Myskina plans to retire if on-court struggles continue
PARIS -- When Anastasia Myskina won the French Open in 2004 she became the first Russian woman to win a Grand Slam title.
Two years later, after a disappointing season in 2005 in which she became the first Roland Garros defending champion to lose in the first round, Myskina says she'll have to do better in 2006 or retire.
"I give one more chance to myself this year to do well, and I have a goal," said Myskina, who was focused on her mother's battle with cancer last year.
"I know it's [my goal] a really tough one, but it's to be in Madrid [at the season-ending championships] by the end of the year. So if I can reach that one, that's going to be perfect," she said.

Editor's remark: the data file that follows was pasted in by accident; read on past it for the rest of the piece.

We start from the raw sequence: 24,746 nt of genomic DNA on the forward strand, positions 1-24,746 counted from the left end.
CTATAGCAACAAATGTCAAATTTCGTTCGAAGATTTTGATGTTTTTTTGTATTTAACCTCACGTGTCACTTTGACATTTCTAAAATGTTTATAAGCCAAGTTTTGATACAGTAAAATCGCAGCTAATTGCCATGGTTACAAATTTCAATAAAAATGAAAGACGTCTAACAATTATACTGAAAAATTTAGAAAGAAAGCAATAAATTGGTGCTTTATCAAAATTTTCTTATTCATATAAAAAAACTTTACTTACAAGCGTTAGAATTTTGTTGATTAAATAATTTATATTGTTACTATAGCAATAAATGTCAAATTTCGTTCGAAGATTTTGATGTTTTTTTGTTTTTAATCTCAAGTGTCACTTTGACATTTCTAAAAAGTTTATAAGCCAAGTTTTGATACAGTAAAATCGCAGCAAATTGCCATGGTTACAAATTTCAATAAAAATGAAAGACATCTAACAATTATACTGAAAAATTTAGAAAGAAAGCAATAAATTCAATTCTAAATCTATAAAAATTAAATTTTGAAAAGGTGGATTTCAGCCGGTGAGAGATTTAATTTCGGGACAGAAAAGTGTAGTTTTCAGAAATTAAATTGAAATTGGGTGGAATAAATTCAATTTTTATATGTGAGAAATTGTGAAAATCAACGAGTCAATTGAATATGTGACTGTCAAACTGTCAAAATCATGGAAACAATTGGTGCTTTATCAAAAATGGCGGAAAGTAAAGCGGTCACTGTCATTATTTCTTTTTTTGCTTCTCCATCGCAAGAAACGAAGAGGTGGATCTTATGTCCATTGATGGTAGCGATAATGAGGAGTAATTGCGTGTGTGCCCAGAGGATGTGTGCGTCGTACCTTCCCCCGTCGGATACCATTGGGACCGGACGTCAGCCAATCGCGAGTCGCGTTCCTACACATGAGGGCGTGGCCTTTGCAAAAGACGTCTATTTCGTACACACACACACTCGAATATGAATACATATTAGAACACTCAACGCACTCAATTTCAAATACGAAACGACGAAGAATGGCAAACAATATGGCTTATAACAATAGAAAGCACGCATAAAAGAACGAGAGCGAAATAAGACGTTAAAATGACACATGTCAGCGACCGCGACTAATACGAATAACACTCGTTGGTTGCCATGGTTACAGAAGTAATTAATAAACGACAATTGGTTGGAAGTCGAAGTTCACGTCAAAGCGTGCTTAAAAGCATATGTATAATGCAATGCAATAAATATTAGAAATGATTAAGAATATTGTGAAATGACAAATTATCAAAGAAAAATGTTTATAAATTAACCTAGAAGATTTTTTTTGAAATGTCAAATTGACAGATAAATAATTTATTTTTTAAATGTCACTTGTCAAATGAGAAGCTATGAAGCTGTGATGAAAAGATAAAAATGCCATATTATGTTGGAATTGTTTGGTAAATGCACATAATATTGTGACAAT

Myskina finished the 2005 season out of the top 10 for the first time in three years.
But she's faring much better this year with a 14-8 record, having reached the semifinals at Tokyo and quarterfinals at Miami.
When asked why she would consider possible retirement at only 25, Myskina insisted there's no point in playing if she can't compete at a top level.
"There's so many things you can do besides the tennis," she said after beating Sania Mirza of India 6-4, 6-1 in the first round at Roland Garros. "I don't want to be in the middle [of the field] of something. I want to be either top player or just [do] something else good."
Copyright 2006 by The Associated Press
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